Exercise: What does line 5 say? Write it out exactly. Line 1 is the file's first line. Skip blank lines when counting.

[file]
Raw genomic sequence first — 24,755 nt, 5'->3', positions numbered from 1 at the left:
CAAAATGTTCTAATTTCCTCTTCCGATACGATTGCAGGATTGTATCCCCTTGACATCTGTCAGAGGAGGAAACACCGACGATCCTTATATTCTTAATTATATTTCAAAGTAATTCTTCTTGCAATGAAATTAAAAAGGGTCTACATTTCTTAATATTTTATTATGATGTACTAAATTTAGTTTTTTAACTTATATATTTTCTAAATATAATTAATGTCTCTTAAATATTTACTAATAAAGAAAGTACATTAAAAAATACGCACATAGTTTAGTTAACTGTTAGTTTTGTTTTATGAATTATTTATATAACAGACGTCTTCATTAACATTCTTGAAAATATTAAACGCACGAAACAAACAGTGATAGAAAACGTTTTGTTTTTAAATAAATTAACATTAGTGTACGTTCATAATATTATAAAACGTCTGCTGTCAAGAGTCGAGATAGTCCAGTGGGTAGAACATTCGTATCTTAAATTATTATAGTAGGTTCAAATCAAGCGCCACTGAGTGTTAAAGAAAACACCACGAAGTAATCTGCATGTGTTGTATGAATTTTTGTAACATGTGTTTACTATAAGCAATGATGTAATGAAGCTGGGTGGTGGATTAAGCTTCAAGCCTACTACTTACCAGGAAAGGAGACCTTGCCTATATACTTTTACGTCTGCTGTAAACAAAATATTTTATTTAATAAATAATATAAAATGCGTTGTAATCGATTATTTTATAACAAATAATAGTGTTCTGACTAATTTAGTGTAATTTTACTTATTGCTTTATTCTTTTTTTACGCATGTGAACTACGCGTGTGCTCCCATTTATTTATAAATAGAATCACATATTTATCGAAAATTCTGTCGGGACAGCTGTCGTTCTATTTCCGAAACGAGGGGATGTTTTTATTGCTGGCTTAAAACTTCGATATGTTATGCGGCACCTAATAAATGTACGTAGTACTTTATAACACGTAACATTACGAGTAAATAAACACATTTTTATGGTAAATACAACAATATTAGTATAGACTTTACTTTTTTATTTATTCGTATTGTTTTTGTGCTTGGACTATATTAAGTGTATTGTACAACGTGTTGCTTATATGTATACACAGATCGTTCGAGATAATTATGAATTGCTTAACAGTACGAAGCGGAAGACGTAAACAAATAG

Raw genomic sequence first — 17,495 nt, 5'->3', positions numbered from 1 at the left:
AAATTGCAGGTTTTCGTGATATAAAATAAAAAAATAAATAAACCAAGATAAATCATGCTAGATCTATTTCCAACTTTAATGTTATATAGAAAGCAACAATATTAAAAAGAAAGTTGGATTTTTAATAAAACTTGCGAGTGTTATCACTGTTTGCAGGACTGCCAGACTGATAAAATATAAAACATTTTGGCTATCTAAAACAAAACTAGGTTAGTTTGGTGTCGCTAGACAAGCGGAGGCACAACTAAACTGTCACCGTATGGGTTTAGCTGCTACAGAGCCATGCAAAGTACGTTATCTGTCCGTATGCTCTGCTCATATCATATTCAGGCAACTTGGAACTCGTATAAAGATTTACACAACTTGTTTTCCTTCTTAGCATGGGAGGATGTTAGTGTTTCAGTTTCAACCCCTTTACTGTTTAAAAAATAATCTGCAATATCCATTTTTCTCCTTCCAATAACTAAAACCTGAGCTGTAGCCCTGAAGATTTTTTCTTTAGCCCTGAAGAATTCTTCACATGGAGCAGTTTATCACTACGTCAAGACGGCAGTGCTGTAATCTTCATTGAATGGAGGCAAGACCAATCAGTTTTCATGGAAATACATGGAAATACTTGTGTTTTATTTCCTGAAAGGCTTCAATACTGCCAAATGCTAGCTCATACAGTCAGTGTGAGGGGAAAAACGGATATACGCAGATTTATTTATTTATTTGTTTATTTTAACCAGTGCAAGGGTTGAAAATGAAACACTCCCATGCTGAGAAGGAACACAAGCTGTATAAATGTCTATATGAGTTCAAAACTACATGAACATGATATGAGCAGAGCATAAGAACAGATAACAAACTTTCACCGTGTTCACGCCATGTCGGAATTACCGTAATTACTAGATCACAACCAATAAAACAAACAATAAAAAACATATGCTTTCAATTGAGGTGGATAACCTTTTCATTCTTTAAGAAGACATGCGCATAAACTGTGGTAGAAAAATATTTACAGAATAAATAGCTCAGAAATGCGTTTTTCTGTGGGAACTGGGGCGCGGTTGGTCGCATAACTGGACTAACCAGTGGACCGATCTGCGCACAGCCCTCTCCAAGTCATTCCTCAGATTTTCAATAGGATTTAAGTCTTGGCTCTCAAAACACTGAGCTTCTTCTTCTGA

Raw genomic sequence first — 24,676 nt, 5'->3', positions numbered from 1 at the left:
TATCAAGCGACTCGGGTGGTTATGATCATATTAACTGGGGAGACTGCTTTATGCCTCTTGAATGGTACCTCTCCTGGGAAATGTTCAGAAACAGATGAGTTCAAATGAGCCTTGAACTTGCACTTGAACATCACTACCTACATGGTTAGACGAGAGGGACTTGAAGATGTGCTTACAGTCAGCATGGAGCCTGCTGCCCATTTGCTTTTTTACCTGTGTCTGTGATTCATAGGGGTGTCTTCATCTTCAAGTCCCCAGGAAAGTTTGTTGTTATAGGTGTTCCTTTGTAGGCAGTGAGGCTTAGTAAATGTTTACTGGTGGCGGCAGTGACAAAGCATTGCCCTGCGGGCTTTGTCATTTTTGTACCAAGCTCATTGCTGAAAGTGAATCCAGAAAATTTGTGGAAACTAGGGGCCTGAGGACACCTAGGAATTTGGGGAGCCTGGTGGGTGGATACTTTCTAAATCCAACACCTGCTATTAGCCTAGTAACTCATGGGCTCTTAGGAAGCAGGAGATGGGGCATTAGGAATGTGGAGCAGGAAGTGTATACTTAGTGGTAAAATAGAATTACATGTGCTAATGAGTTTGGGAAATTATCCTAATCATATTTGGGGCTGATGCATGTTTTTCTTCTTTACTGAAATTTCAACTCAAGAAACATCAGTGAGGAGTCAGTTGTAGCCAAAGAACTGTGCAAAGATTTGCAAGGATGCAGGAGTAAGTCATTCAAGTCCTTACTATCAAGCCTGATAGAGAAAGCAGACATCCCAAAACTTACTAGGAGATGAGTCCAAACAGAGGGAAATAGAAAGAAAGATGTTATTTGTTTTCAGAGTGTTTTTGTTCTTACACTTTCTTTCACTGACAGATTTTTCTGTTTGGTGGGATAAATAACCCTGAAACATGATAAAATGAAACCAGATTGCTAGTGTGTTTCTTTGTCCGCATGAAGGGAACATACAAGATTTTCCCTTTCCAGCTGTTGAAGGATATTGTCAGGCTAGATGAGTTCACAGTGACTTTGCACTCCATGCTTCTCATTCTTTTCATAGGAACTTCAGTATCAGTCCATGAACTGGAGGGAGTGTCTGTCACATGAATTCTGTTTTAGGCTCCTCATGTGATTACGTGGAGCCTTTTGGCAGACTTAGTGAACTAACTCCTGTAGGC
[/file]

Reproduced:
Raw genomic sequence first — 24,676 nt, 5'->3', positions numbered from 1 at the left: